I met a woman at a Well-Read Black Girl conference a few years back, we discussed Black history, she told me about the latch-key kids, I told her I didn’t know very much and felt lost in the culture my skin presupposes. She replied “it is not your story,” and invited me to join a book club. The conference had made me shaky, I didn’t know any of the Black women authors present. I sat in a room with hundreds of women that seemed just like me, looked just like me, but knew and connected to the texts, the history, the culture, in a way that was completely unattainable to me. The conversation, held outside on a bench, with the woman I had just met, left me feeling liberated in her seeing me, yet confused as to where I stood. 

The truth is I do not feel Black, nor do I feel Métisse, rather I know that I am both, in different places. Speaking to race in the country that raised me is a challenge in that I struggle to find my voice while ensuring not to step on anyone’s toes. We, Black people, are expected to perform our blackness, we are expected to educate on our blackness, we are expected to have the ability to speak on behalf of an entire race. None of us can. No human can speak beyond their own experience. When it comes to me discussing historical events, what it means to be Black, and how a Black person navigates the world in New York City, I feel like an imposter. My words fall to the floor, jumbled, scattered, like word magnets on a fridge. The notions evaporate, confusion sets in, I feel like an imposter. 

There is glory in community, glory in being unconditionally accepted into one, glory in multiplicity. Striving for long to connect more deeply to American Black culture, it was not until I moved to Canada for my studies, where I met a Jamaican young woman, that I came to comprehend how to connect to a culture that is not inherently yours while holding onto the one that you were born into. For her, knowing her blackness came from being in a new culture. While she grew up knowing that “people do not like black people,” moving to Canada exposed her to the idea of blackness as exotic. Her blackness became homogenized, she was no longer Jamaican, she was now, simply, Black.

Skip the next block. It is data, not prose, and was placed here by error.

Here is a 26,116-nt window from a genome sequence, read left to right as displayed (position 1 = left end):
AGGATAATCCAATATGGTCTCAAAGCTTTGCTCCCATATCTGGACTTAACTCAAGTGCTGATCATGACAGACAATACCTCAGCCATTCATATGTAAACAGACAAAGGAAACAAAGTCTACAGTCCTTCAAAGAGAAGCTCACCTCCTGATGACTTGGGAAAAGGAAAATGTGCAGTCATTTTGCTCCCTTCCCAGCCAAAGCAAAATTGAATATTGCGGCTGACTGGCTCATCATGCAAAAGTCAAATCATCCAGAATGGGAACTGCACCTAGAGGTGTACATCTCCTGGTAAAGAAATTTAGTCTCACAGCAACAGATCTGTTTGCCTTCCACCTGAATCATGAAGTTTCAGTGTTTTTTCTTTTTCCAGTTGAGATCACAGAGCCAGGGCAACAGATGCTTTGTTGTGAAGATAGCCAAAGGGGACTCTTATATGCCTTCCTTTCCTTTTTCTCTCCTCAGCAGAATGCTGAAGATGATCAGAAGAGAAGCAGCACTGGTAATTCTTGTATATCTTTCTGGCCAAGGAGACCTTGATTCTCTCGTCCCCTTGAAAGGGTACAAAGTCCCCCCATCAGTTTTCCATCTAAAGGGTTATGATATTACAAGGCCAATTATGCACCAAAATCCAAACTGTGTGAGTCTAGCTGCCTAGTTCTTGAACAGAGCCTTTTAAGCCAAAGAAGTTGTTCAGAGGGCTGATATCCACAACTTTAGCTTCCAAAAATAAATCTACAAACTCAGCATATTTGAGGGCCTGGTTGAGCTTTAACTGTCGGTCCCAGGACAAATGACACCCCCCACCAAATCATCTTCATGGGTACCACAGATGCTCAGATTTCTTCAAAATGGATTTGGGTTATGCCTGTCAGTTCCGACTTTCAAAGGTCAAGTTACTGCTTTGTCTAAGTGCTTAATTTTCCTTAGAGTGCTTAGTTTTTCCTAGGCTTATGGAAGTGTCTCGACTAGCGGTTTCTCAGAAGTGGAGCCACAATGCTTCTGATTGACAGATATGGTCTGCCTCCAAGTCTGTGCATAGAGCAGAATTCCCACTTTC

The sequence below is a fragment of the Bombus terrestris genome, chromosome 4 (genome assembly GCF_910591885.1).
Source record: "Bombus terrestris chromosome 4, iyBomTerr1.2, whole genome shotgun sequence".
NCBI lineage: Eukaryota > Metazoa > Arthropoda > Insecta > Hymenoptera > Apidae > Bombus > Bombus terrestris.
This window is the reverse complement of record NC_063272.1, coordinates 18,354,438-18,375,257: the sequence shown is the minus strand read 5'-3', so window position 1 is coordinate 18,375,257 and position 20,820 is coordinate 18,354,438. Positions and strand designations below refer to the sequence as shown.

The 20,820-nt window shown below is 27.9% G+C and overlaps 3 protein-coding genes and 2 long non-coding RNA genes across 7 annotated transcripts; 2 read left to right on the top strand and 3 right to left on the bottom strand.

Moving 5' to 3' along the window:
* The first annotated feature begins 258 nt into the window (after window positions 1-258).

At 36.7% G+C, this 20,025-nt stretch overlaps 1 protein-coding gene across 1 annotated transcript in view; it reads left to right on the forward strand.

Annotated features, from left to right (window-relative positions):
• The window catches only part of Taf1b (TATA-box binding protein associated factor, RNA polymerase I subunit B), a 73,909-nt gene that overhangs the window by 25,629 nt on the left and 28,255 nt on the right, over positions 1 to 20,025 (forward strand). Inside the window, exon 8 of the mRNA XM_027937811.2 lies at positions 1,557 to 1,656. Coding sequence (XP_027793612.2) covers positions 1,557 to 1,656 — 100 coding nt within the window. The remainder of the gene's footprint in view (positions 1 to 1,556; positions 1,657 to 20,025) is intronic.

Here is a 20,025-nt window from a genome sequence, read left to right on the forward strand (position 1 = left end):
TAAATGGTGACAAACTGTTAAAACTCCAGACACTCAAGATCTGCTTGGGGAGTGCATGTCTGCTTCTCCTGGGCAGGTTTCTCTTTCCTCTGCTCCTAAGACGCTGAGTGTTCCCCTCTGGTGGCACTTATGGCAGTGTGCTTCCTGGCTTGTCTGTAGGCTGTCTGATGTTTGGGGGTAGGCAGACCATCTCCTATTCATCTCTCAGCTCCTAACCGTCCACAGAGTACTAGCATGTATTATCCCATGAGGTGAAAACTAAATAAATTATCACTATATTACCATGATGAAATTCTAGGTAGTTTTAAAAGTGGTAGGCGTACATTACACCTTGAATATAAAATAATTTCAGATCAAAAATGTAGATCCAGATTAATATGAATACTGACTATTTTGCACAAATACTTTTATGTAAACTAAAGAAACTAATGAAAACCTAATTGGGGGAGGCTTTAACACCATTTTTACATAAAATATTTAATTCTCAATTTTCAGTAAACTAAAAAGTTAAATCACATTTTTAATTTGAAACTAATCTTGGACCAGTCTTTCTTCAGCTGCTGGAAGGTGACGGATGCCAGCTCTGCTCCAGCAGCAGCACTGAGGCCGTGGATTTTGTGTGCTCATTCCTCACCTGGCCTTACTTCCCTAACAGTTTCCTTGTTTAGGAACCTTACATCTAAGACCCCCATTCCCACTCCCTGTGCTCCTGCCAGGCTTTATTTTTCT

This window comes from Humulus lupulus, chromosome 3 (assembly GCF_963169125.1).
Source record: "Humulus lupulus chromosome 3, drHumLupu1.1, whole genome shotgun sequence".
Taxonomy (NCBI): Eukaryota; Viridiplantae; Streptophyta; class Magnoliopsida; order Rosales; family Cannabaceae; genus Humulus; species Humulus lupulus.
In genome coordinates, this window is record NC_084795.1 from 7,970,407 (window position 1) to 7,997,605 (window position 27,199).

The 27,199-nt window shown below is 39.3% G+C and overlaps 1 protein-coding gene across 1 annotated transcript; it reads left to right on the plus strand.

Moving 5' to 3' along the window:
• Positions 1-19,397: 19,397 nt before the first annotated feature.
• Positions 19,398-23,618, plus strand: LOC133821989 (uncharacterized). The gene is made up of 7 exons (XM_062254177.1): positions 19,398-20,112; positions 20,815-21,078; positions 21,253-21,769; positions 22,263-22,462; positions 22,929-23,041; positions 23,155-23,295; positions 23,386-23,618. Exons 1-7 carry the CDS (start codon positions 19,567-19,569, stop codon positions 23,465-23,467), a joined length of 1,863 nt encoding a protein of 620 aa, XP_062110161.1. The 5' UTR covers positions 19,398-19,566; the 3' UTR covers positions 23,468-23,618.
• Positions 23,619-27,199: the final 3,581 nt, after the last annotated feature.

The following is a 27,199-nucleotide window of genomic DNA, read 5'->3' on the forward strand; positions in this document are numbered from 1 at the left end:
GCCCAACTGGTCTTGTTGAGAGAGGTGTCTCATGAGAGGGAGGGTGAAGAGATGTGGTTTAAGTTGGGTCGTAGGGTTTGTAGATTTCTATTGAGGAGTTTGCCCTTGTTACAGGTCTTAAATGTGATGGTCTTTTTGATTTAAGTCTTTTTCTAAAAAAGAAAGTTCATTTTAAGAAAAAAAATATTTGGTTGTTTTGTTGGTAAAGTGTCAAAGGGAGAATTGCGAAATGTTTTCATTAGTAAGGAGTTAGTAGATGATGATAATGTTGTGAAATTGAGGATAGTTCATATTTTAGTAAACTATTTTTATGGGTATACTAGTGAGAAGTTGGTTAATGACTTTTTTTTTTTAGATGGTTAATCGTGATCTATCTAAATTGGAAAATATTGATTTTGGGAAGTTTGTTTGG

Finally, I felt understood, seen, replicated. Moving to America had stripped me of my individual blackness, replaced it with a common manufactured label, and left me to ponder which was which and what terms and communities I truly belonged to. Ultimately, it does not matter. I may find and develop my own terms, be part of various communities at varying levels, and learn to accept the inability to “fit in,” which, frankly, is overrated. 

It is not my story, but I have my own.  

(Photos: David Rhodes / Instagram)

About the Author

Iman M’Fah-Traoré is a French New Yorker. Originally born in Paris, she moved to New York in her young years and majored in Politics and Governance at Ryerson University, Toronto. She is now attending the New School in NYC for Global Studies. The Ivorian and Brazilian writer works with The Womanity Project, a non-profit that challenges gender equity with innovative workshops. Currently, she is working towards assembling her first poetry book. Her writing specializes in LGBTQ+, grief and trauma, and race and ethnicity poetry and essays.

Follow Iman on InstagramTwitterFacebook and LinkedIn.

View Comments

No Comments (Hide)

Leave a Comment

Required fields are marked with a *.
Your email address will not be published.